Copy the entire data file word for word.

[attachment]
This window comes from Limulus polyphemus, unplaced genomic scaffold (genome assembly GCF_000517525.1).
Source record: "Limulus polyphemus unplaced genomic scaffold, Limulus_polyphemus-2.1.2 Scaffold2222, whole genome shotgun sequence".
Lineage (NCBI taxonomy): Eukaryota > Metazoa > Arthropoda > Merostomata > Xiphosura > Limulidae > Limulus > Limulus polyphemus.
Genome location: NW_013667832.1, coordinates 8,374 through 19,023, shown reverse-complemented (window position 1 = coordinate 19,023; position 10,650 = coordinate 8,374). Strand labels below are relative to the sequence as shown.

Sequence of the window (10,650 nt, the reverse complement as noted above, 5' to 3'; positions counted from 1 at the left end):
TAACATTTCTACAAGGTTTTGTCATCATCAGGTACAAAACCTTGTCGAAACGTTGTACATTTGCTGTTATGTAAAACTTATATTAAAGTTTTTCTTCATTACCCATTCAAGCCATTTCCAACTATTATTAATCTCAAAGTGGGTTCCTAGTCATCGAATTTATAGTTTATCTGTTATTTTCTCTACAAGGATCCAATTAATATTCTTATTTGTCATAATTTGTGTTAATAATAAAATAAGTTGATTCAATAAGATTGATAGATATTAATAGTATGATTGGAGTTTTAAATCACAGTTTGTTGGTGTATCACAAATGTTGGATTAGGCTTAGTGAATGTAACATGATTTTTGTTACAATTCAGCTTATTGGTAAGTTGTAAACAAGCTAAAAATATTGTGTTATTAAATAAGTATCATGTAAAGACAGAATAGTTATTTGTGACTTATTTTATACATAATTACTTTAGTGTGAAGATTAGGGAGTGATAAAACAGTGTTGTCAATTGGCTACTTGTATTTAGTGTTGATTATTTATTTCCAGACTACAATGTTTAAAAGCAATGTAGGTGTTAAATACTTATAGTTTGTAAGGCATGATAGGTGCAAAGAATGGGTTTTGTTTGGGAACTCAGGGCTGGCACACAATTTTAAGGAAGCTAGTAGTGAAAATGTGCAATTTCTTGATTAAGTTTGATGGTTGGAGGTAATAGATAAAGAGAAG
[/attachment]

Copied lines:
This window comes from Limulus polyphemus, unplaced genomic scaffold (genome assembly GCF_000517525.1).
Source record: "Limulus polyphemus unplaced genomic scaffold, Limulus_polyphemus-2.1.2 Scaffold2222, whole genome shotgun sequence".
Lineage (NCBI taxonomy): Eukaryota > Metazoa > Arthropoda > Merostomata > Xiphosura > Limulidae > Limulus > Limulus polyphemus.
Genome location: NW_013667832.1, coordinates 8,374 through 19,023, shown reverse-complemented (window position 1 = coordinate 19,023; position 10,650 = coordinate 8,374). Strand labels below are relative to the sequence as shown.

Sequence of the window (10,650 nt, the reverse complement as noted above, 5' to 3'; positions counted from 1 at the left end):
TAACATTTCTACAAGGTTTTGTCATCATCAGGTACAAAACCTTGTCGAAACGTTGTACATTTGCTGTTATGTAAAACTTATATTAAAGTTTTTCTTCATTACCCATTCAAGCCATTTCCAACTATTATTAATCTCAAAGTGGGTTCCTAGTCATCGAATTTATAGTTTATCTGTTATTTTCTCTACAAGGATCCAATTAATATTCTTATTTGTCATAATTTGTGTTAATAATAAAATAAGTTGATTCAATAAGATTGATAGATATTAATAGTATGATTGGAGTTTTAAATCACAGTTTGTTGGTGTATCACAAATGTTGGATTAGGCTTAGTGAATGTAACATGATTTTTGTTACAATTCAGCTTATTGGTAAGTTGTAAACAAGCTAAAAATATTGTGTTATTAAATAAGTATCATGTAAAGACAGAATAGTTATTTGTGACTTATTTTATACATAATTACTTTAGTGTGAAGATTAGGGAGTGATAAAACAGTGTTGTCAATTGGCTACTTGTATTTAGTGTTGATTATTTATTTCCAGACTACAATGTTTAAAAGCAATGTAGGTGTTAAATACTTATAGTTTGTAAGGCATGATAGGTGCAAAGAATGGGTTTTGTTTGGGAACTCAGGGCTGGCACACAATTTTAAGGAAGCTAGTAGTGAAAATGTGCAATTTCTTGATTAAGTTTGATGGTTGGAGGTAATAGATAAAGAGAAG